Omodoko is another Princess from Idah who is believed to have sacrificed her life for the safety of her people.
This is a story about a brave Princess, a river and some uneatable breed of fish.
Many of the accounts of historical events in Nigeria are told orally and passed down through generations. For this reason, there are many versions of the story and parts of the stories are usually missing.
This is the case of the Igala people. In Idah Kingdom, there are many natural and tourist attractions, which include the Inachalo river and statues of two ancient princesses.
While it is known that Princess Inikpi sacrificed herself for the safety of her people in the Igala-Benin war, Princess Oma-Odoko was buried alive during the time of the Igala-Jukun war. Her death and the war are also closely linked to the cursed Inachalo river whose bank is home to the Oma Odoko shrine.
You can find Omodoko’s statue near her shrine to commemorate the Princess’ braveness and her role in the preservation of the Igala people and culture.
What is the legend of the Princess?
As the legend goes, Princess Omodoko asked to be buried alive alongside some slaves, just like Inikpi.
According to Tom Miachi in The Incarnate Being Phenomenon in African Culture, “The Inachalo river was poisoned by Igala or Igala aided medicine men, leading to untold death of the invading Jukun forces.”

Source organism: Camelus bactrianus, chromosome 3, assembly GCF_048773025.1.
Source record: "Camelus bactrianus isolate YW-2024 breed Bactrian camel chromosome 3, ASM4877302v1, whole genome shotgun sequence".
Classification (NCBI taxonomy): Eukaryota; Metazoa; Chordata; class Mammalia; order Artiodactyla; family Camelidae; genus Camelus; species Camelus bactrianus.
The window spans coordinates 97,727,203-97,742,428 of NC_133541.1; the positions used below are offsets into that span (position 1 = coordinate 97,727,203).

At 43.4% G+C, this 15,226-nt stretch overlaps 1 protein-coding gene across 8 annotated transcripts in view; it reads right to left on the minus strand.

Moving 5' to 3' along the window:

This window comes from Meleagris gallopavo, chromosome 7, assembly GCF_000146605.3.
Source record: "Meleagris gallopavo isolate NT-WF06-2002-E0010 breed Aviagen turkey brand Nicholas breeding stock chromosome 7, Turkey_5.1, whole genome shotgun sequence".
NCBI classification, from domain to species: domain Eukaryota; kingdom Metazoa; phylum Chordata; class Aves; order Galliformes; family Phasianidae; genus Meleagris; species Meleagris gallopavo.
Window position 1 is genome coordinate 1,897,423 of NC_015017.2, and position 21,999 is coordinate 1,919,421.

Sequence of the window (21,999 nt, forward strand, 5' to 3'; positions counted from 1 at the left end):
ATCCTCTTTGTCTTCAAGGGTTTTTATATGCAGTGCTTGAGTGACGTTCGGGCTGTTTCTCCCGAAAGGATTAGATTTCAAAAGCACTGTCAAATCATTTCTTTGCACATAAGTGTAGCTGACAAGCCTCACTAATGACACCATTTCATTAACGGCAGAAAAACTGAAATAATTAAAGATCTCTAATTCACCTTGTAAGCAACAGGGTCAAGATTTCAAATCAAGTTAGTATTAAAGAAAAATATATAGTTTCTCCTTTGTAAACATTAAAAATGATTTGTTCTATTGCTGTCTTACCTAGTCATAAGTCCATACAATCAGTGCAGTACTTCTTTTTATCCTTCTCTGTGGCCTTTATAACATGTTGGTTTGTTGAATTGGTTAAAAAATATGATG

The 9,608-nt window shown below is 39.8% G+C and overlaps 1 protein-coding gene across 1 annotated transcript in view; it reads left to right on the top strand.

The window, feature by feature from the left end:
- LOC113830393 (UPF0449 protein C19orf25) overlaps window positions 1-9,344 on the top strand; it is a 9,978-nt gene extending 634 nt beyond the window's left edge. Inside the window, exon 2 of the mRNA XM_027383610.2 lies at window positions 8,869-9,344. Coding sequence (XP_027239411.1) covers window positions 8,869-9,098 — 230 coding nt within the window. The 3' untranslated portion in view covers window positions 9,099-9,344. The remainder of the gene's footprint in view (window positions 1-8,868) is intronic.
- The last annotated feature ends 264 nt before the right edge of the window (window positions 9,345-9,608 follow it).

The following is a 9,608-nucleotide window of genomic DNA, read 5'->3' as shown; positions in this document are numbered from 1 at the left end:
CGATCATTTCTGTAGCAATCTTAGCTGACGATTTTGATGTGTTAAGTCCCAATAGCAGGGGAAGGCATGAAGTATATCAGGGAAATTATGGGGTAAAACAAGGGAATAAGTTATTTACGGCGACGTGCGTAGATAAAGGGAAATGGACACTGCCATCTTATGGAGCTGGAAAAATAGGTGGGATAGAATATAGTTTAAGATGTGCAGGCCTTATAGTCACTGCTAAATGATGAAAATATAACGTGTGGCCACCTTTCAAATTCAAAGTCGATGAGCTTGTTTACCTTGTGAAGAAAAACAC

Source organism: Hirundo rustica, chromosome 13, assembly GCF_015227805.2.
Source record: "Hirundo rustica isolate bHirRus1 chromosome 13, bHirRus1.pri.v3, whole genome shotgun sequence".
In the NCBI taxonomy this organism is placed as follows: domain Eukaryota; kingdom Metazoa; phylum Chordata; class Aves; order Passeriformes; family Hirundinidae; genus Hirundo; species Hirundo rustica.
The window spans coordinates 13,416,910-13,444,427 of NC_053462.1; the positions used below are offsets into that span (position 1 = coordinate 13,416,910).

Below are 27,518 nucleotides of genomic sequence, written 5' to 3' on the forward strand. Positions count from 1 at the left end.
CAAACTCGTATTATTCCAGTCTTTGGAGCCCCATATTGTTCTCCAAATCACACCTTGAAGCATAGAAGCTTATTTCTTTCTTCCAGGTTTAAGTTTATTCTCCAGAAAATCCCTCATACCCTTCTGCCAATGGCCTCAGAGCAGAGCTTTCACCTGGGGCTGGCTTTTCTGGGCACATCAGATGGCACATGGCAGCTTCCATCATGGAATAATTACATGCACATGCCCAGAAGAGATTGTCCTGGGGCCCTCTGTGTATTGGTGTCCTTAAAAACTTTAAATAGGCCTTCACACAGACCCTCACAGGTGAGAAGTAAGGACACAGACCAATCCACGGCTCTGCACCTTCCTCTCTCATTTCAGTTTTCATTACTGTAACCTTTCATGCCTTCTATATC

It is also said that Hausa mallams from Bebeji in present day Kano state, had helped Igala by poisoning the river, ultimately leading to many Jukun casualties and leading to Igala people to have the upper hand.
As for the fishes in the river, the inhabitants of the area believe that any fish that is caught from Inachalo can never be cooked, no matter how long it is boiled or cooked — Inachalo fish will always be raw. However, a source says that the fish are not the regular tilapia or catfish, but are a breed of terrible-looking, deformed fish. People in the area do not catch or eat the fish.
Legend also goes that the supernatural fishes are a result of the Jukuns used the Inachalo river to escape by transforming into fishes and swimming away.
Some believe that if you’re injured from the bones of the fish, the injury will never heal.
Miachi also says something of note: “There is not much that is known and told about Oma Odoko in Igala oral history. None of the foreign authors mentions anything about her in any history and ethnographic literature either.”
Omodoko is a legend among the Ifala people and is a very celebrated figure.